According to an aspect of the invention, security rules are defined, updated and distributed centrally by a centralized rule-based server. Especially the updating of the rules is challenging, because the rule updates must be applied as soon as possible, and therefore the process of updating rules in the personal firewalls must be automated. Updating of rules by push method from the centralized rule base server is not a sufficient option in this case. Use of DHCP (Dynamic Host Configuration Protocol), frequent travelling and the fact that at times the laptop may not be connected to any network makes it next to impossible for the centralized management to initiate contacts with the personal firewalls in the computer devices, because there is no way for the centralized management to know the IP address the computer device is using at a given moment. Therefore, according to an aspect of the invention, the personal firewall is configured to periodically query the availability of updated security rules from the centralized management. The queries should only be made, while the computer device is located in the home network, or optionally, when the computer device has a remote access (e.g. VPN connection) to the home network while being located in a foreign network. In other words, also the updating process is dependent on the current location of the computer device in a similar manner as the selection of the active rules, and similar methods can be utilized for determining the current location.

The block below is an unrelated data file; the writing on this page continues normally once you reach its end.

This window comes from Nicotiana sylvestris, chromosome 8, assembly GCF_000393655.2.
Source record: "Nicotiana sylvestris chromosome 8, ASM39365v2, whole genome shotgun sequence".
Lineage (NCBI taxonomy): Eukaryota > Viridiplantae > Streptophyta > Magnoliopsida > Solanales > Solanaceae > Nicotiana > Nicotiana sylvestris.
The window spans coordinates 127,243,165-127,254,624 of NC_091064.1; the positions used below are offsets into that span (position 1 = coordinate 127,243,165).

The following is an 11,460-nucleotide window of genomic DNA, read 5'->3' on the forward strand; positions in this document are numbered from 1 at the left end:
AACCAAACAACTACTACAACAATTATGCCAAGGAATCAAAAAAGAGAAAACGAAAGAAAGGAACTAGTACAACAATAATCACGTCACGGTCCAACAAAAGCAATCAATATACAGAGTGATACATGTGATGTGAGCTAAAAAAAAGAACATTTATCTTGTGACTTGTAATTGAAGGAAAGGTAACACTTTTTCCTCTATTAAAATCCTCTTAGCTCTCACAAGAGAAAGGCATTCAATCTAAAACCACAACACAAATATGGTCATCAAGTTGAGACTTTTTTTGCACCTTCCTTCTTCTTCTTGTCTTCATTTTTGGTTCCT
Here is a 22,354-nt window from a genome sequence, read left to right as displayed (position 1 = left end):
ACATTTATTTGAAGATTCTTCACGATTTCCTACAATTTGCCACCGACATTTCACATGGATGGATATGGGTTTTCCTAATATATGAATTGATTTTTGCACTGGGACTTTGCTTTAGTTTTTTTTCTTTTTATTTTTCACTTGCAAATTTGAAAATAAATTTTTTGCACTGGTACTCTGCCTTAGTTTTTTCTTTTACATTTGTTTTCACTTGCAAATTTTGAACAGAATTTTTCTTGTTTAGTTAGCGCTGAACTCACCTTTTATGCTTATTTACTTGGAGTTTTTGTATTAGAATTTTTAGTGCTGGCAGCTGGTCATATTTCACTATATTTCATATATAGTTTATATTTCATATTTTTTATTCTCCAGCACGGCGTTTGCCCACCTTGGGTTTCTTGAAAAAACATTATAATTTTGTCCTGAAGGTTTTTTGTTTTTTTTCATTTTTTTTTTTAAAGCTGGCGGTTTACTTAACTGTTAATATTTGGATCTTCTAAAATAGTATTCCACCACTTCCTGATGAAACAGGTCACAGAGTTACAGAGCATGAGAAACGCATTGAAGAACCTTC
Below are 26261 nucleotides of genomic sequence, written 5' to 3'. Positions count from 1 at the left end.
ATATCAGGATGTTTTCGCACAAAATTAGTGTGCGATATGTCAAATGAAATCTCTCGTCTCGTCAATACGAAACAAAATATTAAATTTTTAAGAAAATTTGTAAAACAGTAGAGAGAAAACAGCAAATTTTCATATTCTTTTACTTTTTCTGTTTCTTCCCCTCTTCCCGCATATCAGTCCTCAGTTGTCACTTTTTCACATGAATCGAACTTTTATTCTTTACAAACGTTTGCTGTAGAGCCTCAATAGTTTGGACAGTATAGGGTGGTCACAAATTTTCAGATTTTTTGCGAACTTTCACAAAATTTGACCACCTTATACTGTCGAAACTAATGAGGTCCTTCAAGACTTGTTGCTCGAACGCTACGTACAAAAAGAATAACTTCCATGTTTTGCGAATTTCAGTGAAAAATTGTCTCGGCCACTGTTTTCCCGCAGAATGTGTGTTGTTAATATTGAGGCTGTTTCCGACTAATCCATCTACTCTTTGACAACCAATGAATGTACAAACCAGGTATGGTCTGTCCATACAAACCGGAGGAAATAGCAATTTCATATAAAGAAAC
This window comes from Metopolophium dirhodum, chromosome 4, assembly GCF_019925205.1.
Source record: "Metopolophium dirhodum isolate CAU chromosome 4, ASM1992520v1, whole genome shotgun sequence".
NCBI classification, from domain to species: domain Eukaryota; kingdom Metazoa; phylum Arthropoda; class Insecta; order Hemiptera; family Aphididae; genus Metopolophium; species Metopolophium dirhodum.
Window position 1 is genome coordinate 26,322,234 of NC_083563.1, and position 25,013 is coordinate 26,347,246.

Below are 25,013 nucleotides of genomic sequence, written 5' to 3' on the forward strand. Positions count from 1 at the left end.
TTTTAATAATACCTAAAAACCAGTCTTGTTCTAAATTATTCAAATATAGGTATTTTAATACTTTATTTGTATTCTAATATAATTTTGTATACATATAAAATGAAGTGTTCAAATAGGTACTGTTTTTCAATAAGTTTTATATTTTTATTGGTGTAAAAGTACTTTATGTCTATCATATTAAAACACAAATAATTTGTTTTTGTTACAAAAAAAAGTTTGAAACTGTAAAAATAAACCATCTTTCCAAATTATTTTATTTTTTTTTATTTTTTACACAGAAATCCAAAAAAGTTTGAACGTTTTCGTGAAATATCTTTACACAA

According to another aspect of the invention, log files containing information of a status and usage of resources of the computer device are handled in a centralized management location. This enables personnel aware of security aspects to verify whether there have been any attacks against the computer device or not. To that end, the personal firewall sends the log files to the central management, such as to a centralized log server, when the computer device is located in the home network. However, when the computer device is disconnected from the home network, the log files are collected and stored locally in the firewall. In order to enable central handling of the log files, the personal firewall transfers the collected log files to the central log server when such is available. This is performed automatically, whenever the computer device is located in, or optionally, connected to the home network. Again, the handling of the log files in the personal firewall is automated and location dependent in a way similar to the selection of active rules, and similar methods can be used for determining the current location of the computer device.